European governments taxed diesel less to encourage its sale and the policy — along with the engineering breakthrough of turbocharged, “clean diesel” powerplants — met with rapid success as diesel went from just 10 percent of European sales in the ’90s to a majority of 55 percent in 2012. Despite international pressure, the U.S. was an outlier in transitioning to diesel — refusing to give it tax favor. Touting diesel as the future of racing, turbo-diesel Audi and Peugot race cars dominated the 24 Hour of LeMans from 2006-14 as well as U.S. endurance racing.

Then political enthusiasm turned to regret. Over the last few years, governments have condemned diesel particulate emissions while investigating German automakers for cheating on toughened emissions standards. In its announcement this week that it would ban new gas, gas-hybrid and diesel engines in 2040, Britain’s environmental secretary cited a Royal College of Physicians report fingering diesel policies as contributing to 40,000 deaths a year in England alone.

EV advocate John Voelcker, editor of GreenCarReports.com, says governments have it right this time in pushing electrics.

“Zero-emission battery vehicles will draw on grid power that will decarbonize over time,” says Voelcker, pointing to plans in Europe to convert utilities to wind and solar power. France’s gas engine ban depends on EVs charging off carbon-free nuclear power.

KBB’s Brauer however, questions the continued determination by governments to dictate technological change.

“It is possible that governments might not want EVs in 20 years either because of all the side effects,” he says listing the uncertainties of grid power sources, the environmental impact of mining lithium for batteries and the recycling of used batteries. He says the lack of EV charging infrastructure also lags diesel’s initial promise — though Voelcker believes customers will mostly recharge at home.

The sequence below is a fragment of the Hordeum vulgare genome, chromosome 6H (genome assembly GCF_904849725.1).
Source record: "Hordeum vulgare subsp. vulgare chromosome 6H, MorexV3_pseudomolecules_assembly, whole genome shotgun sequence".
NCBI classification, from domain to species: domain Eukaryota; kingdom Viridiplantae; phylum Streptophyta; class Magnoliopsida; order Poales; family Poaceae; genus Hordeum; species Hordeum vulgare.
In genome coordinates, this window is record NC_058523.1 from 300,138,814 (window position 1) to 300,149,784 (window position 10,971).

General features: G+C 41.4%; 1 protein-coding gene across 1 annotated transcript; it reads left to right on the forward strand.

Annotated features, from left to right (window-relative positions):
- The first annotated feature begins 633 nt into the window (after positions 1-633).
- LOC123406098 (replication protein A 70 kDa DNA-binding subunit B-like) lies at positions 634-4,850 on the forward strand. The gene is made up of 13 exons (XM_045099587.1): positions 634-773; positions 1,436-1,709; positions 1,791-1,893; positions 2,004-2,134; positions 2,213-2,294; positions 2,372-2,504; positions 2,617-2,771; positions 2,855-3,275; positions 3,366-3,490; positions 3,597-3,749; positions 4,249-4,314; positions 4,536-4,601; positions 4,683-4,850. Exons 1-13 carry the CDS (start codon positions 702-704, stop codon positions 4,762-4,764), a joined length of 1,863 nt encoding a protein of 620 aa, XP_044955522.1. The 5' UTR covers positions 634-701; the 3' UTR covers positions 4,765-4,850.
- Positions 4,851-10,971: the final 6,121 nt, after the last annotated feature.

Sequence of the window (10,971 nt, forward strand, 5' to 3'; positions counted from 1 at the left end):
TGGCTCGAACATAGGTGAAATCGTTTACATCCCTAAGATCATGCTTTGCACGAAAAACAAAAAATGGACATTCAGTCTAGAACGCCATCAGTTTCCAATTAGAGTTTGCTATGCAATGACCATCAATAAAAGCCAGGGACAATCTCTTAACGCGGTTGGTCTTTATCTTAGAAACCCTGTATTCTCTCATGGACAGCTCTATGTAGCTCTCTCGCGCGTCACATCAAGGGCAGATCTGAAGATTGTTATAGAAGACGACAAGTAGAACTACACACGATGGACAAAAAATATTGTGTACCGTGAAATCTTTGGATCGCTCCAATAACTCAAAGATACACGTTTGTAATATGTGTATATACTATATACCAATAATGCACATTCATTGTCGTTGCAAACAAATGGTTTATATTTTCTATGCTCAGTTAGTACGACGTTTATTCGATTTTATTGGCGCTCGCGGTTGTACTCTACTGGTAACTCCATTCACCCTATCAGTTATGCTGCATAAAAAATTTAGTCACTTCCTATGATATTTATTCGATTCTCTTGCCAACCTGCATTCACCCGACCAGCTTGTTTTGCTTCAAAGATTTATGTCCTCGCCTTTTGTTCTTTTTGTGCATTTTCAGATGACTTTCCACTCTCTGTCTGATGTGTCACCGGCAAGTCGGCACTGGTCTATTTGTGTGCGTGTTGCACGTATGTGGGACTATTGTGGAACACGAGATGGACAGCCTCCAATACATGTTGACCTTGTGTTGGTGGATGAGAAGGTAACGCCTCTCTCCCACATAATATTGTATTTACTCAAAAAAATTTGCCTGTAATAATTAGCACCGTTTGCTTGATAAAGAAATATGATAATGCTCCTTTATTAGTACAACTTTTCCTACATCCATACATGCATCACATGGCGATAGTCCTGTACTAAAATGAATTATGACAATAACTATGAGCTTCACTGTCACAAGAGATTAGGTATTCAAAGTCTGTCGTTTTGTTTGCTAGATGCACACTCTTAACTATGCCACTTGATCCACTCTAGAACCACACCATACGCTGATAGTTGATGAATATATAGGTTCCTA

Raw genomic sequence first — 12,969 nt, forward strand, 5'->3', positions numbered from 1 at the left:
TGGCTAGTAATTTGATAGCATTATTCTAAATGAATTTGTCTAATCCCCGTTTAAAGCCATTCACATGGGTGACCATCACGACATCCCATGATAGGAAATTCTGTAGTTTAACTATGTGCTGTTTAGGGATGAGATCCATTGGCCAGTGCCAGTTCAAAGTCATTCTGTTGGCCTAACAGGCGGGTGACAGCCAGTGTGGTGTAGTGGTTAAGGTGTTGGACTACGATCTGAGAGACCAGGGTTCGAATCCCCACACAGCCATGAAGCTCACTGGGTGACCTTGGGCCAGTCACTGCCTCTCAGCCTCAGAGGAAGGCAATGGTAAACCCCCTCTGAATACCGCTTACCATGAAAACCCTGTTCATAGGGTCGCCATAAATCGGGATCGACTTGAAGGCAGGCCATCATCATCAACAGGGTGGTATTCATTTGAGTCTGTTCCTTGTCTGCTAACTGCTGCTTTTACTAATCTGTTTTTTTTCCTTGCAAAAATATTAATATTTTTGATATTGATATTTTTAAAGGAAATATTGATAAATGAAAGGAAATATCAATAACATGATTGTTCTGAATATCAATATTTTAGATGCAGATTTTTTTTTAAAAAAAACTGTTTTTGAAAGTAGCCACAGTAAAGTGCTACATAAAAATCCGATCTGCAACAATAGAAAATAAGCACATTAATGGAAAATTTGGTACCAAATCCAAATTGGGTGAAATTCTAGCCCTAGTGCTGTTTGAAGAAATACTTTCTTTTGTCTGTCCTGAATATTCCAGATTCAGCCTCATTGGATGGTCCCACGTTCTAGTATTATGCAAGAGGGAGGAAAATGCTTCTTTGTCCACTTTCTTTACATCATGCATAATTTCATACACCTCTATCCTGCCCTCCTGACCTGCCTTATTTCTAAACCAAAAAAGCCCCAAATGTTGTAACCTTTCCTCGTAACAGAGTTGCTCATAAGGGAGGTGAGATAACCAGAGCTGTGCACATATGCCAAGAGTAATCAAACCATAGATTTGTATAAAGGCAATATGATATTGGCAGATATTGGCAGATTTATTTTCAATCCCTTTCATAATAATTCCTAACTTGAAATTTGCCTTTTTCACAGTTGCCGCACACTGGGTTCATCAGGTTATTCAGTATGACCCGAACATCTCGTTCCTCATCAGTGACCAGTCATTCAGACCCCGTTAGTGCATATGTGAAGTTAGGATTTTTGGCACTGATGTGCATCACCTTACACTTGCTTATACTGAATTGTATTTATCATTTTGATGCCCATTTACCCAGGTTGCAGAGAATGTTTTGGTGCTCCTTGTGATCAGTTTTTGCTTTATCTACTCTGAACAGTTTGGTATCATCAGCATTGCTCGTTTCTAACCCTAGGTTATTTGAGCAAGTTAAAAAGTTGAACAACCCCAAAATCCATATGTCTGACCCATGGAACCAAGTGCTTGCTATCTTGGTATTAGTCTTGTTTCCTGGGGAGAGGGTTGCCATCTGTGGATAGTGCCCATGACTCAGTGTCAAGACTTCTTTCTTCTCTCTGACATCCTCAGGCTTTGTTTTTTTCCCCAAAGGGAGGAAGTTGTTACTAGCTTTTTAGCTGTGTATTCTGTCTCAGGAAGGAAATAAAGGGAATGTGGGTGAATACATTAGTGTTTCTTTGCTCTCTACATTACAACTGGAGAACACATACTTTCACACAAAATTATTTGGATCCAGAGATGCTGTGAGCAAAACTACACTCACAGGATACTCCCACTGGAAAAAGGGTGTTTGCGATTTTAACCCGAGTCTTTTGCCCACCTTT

Whatever Europe’s EV plans, Michael Andretti says that, like diesel, he expects “Americans will be the last on board.”

Industry insiders say they have no knowledge of similar U.S. or California mandates to phase out the gas engine. Green Car’s Voelcker, however, says California has concluded that its mandates forcing manufacturers to sell a growing percentage of zero-emission vehicles (EV or hydrogen) by 2025 puts the state on a path to be virtually gas-free in 20 years.

VW’s Lucia is confident that U.S. consumers will adopt EVs — regulations or not.

“The future of our business is not in oil and filter changes. It’s going to be in computer upgrades. What Tesla is doing now, VW will dwarf by 2025,” he says. “As charging becomes more efficient and as more stations become available, consumers understand access will be solved by 2025. It’s accessibility that the market will drive.”

Racing is expected to play a key role as well.

Our e-Golf will be a great platform for racing,” says Lucia. “Customers will identify it as an e-GRC vehicle. They will be be able to see the e-Golf outperforming other vehicles on the track, and (then) actually purchase that product based on that technology.”

Henry Payne is auto critic for The Detroit News. Find him at hpayne@detroitnews.com or Twitter @HenryEPayne.